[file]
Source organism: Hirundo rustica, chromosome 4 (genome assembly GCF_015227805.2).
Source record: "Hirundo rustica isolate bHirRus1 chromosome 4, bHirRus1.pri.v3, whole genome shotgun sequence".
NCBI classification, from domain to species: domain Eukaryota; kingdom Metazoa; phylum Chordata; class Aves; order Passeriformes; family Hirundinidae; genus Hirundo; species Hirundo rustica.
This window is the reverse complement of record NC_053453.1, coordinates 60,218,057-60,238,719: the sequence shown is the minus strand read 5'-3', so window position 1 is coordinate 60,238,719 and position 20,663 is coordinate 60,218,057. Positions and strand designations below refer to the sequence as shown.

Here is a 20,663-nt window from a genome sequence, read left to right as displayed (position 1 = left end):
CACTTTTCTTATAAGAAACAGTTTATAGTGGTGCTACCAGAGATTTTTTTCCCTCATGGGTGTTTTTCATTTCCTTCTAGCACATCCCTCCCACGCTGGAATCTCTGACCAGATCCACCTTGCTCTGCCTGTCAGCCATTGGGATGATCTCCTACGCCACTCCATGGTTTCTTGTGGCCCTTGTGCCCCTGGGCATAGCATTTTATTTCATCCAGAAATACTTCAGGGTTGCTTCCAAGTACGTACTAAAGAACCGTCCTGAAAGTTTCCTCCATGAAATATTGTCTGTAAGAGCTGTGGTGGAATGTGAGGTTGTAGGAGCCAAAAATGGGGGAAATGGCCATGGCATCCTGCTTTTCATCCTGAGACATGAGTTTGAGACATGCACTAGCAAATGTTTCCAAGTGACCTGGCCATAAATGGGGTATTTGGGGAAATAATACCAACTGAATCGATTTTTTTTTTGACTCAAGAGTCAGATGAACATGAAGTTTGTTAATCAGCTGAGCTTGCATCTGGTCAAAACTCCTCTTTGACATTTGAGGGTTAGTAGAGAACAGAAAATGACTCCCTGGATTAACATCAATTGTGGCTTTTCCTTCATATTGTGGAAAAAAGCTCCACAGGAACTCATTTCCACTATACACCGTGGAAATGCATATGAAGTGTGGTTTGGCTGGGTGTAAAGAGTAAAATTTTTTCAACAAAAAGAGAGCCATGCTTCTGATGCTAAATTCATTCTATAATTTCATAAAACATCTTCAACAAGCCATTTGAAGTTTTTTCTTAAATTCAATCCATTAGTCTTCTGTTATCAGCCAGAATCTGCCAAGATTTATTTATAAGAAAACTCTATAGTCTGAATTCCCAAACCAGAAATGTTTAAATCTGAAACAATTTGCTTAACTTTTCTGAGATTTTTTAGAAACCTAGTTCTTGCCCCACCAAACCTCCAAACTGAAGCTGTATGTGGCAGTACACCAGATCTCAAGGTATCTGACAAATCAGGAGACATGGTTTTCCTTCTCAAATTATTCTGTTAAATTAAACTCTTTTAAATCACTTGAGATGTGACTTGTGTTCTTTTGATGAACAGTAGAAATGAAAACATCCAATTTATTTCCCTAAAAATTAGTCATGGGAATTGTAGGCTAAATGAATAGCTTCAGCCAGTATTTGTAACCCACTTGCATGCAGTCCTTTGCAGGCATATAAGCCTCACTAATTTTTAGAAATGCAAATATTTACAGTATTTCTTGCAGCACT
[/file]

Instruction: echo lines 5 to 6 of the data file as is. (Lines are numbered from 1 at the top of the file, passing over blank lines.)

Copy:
Here is a 20,663-nt window from a genome sequence, read left to right as displayed (position 1 = left end):
CACTTTTCTTATAAGAAACAGTTTATAGTGGTGCTACCAGAGATTTTTTTCCCTCATGGGTGTTTTTCATTTCCTTCTAGCACATCCCTCCCACGCTGGAATCTCTGACCAGATCCACCTTGCTCTGCCTGTCAGCCATTGGGATGATCTCCTACGCCACTCCATGGTTTCTTGTGGCCCTTGTGCCCCTGGGCATAGCATTTTATTTCATCCAGAAATACTTCAGGGTTGCTTCCAAGTACGTACTAAAGAACCGTCCTGAAAGTTTCCTCCATGAAATATTGTCTGTAAGAGCTGTGGTGGAATGTGAGGTTGTAGGAGCCAAAAATGGGGGAAATGGCCATGGCATCCTGCTTTTCATCCTGAGACATGAGTTTGAGACATGCACTAGCAAATGTTTCCAAGTGACCTGGCCATAAATGGGGTATTTGGGGAAATAATACCAACTGAATCGATTTTTTTTTTGACTCAAGAGTCAGATGAACATGAAGTTTGTTAATCAGCTGAGCTTGCATCTGGTCAAAACTCCTCTTTGACATTTGAGGGTTAGTAGAGAACAGAAAATGACTCCCTGGATTAACATCAATTGTGGCTTTTCCTTCATATTGTGGAAAAAAGCTCCACAGGAACTCATTTCCACTATACACCGTGGAAATGCATATGAAGTGTGGTTTGGCTGGGTGTAAAGAGTAAAATTTTTTCAACAAAAAGAGAGCCATGCTTCTGATGCTAAATTCATTCTATAATTTCATAAAACATCTTCAACAAGCCATTTGAAGTTTTTTCTTAAATTCAATCCATTAGTCTTCTGTTATCAGCCAGAATCTGCCAAGATTTATTTATAAGAAAACTCTATAGTCTGAATTCCCAAACCAGAAATGTTTAAATCTGAAACAATTTGCTTAACTTTTCTGAGATTTTTTAGAAACCTAGTTCTTGCCCCACCAAACCTCCAAACTGAAGCTGTATGTGGCAGTACACCAGATCTCAAGGTATCTGACAAATCAGGAGACATGGTTTTCCTTCTCAAATTATTCTGTTAAATTAAACTCTTTTAAATCACTTGAGATGTGACTTGTGTTCTTTTGATGAACAGTAGAAATGAAAACATCCAATTTATTTCCCTAAAAATTAGTCATGGGAATTGTAGGCTAAATGAATAGCTTCAGCCAGTATTTGTAACCCACTTGCATGCAGTCCTTTGCAGGCATATAAGCCTCACTAATTTTTAGAAATGCAAATATTTACAGTATTTCTTGCAGCACT